Thus begins the next wave of books, so brace yourselves for that. But so far, almost none of the ones he's sent are about World War 2. You lucky pups!
Pietrusza is focused on the 1920 Presidential election, as it involved to some extent or another, six past or future Presidents. The initial six chapters are relatively brief biographies of each guy's life up to that point, and then he gets into the actual political wrangling at the conventions. How various hopefuls for the nominations ran their campaigns, who helped them, who didn't, mistakes that were made (a lot of those), on and on. Once he gets into that, he alternates chapters between the Republicans - who ultimately settled on Warren G. Harding and Calvin Coolidge - and the Democrats - who picked James Cox and FDR. He also detours into Eugene Debs' peculiar presidential run from an Atlanta prison, the women's suffrage movement, and the difficulties African-Americans faced in trying to get either party to actually do anything to address the problems they were being confronted with (not to mention simply trouble being able to vote).
Pietrusza writes smoothly, and isn't above interjecting his own opinions or jabs at the people involved. He repeats that old story about Taft sending a letter back from the Philippines about taking a 20 mile horse ride and feeling good, and Elihu Root responding by asking how the horse fared (which I read in a book of President-related jokes and one-liners I got when I was in elementary school), and then makes a fat joke crack of his own about it a sentence later. But it keeps the book from being too depressing, since the crop of candidates is hardly inspiring. The big name guys were either recently dead (TR), or in failing health and mental state (Woodrow Wilson, who does not come off well in this book at all. Complete asshole.). Or, they just aren't ready for primetime (FDR hasn't quite mastered his ability to smooth talk his way out of trouble yet). Hoover can't connect with people, though no one doubts his intelligence, Coolidge is steady but uninspiring, and Harding gets the nomination because his whole strategy was to be as inoffensive to everyone as possible.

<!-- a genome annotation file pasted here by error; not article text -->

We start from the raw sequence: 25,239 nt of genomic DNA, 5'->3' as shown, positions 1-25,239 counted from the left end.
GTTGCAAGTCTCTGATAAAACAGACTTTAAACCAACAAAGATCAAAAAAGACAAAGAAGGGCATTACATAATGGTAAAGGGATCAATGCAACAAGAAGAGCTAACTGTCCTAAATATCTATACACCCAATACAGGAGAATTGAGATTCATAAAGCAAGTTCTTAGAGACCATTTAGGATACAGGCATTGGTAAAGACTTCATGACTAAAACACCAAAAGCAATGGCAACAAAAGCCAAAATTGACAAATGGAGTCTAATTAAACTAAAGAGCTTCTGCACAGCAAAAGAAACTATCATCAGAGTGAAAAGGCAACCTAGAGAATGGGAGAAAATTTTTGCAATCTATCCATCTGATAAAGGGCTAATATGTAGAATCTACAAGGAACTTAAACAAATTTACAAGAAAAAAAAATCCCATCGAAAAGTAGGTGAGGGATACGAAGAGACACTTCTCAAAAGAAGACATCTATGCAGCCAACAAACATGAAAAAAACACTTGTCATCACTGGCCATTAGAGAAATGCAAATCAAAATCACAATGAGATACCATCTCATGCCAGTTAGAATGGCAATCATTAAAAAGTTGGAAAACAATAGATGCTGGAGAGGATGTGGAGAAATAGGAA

Trying to be nice and not hurt people if you can avoid it is hardly a bad philosophy to follow going through life, but I'm not sure it should be the determining factor for a Presidential nomination. But the American public didn't want to deal with world affairs any more, and Harding didn't care much about that either, and he said all the right things, and he won. The campaigns of Harding and Cox, and Harding's election are almost an afterthought in the book, but Pietrusza hadn't bothered to disguise the fact the Democrats were a hopeless mess, because they tied their fates to Wilson's League of Nations, and it dragged them straight to the bottom of the ocean. Plus, you know, Warren G. Harding is one of the six presidents he's talking about, not James Cox, so the result was already known.
'The gathering, or rather series of gatherings - for the participants came and went at will, with no one really presiding (though Lodge was its guiding spirit) - focused not so much on selecting a candidate but on eliminating them one by one. Lowden and Wood had killed each other off. Johnson and La Follette were simply impossible. Borah wasn't any better. Lodge and Philander Knox were too old. Lodge couldn't stand Coolidge. Hoover wasn't even a Republican; Johnson and the Old Guard would bolt if Hoover were nominated. Watson was too conservative. Pritchard, Sutherland, and Poindexter were jokes. The unions hated Governor Allen. Sproul, Knox, and Coolidge hailed from states that were going Republican anyway. Colonel Harvey wanted National Chairman Will Hays, but hays had never held public office, and, unless you were a general, the presidency usually wasn't an entry-level position.
That, Lodge pointed out, left you with Warren Harding.'